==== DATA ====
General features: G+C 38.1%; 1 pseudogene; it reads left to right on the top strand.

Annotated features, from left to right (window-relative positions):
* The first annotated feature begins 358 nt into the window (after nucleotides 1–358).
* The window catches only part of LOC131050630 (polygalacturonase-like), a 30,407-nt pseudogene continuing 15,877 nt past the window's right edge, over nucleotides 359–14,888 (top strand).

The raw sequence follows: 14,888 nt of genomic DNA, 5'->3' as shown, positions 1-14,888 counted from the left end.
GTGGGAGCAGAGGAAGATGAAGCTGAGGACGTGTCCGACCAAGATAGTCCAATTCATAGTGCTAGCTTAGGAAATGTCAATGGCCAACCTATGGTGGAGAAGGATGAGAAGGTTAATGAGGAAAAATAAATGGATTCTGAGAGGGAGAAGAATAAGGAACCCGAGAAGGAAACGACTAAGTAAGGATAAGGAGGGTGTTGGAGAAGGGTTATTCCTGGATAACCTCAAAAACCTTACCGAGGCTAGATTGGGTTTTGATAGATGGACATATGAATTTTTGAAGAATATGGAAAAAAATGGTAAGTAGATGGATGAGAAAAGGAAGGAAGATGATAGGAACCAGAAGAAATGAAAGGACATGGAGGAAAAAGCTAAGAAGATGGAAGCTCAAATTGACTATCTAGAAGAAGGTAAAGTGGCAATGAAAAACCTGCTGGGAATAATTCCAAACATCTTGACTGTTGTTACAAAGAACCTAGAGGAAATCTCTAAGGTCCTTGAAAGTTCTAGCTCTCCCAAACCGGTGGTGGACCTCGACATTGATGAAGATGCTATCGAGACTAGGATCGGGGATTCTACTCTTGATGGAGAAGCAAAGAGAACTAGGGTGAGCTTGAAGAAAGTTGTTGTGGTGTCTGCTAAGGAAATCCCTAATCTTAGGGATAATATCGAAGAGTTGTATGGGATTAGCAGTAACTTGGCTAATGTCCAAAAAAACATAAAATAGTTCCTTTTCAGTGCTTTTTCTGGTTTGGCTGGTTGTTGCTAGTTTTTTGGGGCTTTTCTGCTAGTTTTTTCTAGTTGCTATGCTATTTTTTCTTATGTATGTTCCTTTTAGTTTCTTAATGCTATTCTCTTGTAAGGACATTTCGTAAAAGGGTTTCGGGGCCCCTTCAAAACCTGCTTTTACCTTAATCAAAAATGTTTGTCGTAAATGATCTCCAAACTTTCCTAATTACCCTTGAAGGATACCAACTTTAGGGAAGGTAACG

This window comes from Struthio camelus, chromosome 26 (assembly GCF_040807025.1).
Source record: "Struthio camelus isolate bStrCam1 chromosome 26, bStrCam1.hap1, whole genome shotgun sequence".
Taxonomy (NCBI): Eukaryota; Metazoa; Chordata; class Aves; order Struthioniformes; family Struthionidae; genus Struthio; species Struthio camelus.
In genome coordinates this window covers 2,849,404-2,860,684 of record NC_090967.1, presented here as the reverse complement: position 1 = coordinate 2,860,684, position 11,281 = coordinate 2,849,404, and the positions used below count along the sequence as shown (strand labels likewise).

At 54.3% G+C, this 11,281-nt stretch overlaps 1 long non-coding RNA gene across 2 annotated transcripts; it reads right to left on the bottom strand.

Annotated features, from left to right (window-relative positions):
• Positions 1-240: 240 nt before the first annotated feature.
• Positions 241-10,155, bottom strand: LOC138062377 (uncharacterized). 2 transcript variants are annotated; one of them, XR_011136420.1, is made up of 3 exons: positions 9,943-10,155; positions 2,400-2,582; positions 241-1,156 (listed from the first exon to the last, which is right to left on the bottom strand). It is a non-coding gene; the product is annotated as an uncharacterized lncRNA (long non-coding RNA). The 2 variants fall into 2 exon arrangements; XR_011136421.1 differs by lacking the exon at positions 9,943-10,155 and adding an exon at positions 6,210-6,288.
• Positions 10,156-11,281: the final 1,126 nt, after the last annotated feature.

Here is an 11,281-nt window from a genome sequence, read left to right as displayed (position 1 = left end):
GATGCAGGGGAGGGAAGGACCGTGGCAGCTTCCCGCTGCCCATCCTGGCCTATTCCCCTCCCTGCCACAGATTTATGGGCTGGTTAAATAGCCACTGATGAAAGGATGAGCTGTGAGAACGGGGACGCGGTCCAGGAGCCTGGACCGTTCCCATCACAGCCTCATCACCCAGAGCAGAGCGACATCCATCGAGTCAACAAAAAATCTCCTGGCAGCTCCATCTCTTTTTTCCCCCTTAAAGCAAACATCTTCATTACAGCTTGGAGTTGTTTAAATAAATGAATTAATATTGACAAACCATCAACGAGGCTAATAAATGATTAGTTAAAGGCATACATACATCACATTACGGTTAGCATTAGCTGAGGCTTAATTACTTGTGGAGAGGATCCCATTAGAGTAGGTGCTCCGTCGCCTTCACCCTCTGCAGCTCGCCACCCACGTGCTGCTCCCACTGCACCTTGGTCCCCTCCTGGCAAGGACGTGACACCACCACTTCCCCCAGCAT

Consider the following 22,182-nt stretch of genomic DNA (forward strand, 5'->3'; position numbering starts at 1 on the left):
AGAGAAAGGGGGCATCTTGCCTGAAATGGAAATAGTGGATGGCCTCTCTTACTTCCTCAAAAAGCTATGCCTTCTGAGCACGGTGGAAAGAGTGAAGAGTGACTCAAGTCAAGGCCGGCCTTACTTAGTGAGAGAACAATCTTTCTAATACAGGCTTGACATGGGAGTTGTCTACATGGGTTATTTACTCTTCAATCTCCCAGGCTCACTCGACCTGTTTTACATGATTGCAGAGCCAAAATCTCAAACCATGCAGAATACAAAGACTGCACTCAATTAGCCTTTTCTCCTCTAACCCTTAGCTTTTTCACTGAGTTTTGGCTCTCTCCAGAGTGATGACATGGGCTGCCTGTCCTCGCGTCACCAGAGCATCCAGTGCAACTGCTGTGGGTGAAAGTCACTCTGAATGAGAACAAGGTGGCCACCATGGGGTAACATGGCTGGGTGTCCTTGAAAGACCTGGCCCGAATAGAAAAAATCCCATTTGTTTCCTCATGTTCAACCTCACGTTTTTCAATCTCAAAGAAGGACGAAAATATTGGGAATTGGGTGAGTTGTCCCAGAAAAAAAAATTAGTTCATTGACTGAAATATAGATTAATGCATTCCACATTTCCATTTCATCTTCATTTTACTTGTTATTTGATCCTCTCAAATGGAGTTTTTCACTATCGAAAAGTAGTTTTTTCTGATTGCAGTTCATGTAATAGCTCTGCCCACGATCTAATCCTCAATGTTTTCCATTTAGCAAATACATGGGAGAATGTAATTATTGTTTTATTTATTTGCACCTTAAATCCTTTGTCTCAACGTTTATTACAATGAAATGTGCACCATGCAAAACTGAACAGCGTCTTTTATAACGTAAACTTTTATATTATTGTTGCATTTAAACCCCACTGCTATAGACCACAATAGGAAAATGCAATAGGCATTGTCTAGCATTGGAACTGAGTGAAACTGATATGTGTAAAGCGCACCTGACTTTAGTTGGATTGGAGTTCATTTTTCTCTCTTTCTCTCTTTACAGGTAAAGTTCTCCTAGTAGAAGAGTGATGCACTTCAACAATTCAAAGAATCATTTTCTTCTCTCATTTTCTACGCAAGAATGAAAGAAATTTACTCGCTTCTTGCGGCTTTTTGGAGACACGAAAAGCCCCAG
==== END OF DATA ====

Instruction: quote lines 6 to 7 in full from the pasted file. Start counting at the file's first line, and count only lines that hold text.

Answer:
GTGGGAGCAGAGGAAGATGAAGCTGAGGACGTGTCCGACCAAGATAGTCCAATTCATAGTGCTAGCTTAGGAAATGTCAATGGCCAACCTATGGTGGAGAAGGATGAGAAGGTTAATGAGGAAAAATAAATGGATTCTGAGAGGGAGAAGAATAAGGAACCCGAGAAGGAAACGACTAAGTAAGGATAAGGAGGGTGTTGGAGAAGGGTTATTCCTGGATAACCTCAAAAACCTTACCGAGGCTAGATTGGGTTTTGATAGATGGACATATGAATTTTTGAAGAATATGGAAAAAAATGGTAAGTAGATGGATGAGAAAAGGAAGGAAGATGATAGGAACCAGAAGAAATGAAAGGACATGGAGGAAAAAGCTAAGAAGATGGAAGCTCAAATTGACTATCTAGAAGAAGGTAAAGTGGCAATGAAAAACCTGCTGGGAATAATTCCAAACATCTTGACTGTTGTTACAAAGAACCTAGAGGAAATCTCTAAGGTCCTTGAAAGTTCTAGCTCTCCCAAACCGGTGGTGGACCTCGACATTGATGAAGATGCTATCGAGACTAGGATCGGGGATTCTACTCTTGATGGAGAAGCAAAGAGAACTAGGGTGAGCTTGAAGAAAGTTGTTGTGGTGTCTGCTAAGGAAATCCCTAATCTTAGGGATAATATCGAAGAGTTGTATGGGATTAGCAGTAACTTGGCTAATGTCCAAAAAAACATAAAATAGTTCCTTTTCAGTGCTTTTTCTGGTTTGGCTGGTTGTTGCTAGTTTTTTGGGGCTTTTCTGCTAGTTTTTTCTAGTTGCTATGCTATTTTTTCTTATGTATGTTCCTTTTAGTTTCTTAATGCTATTCTCTTGTAAGGACATTTCGTAAAAGGGTTTCGGGGCCCCTTCAAAACCTGCTTTTACCTTAATCAAAAATGTTTGTCGTAAATGATCTCCAAACTTTCCTAATTACCCTTGAAGGATACCAACTTTAGGGAAGGTAACG

This window comes from Struthio camelus, chromosome 26 (assembly GCF_040807025.1).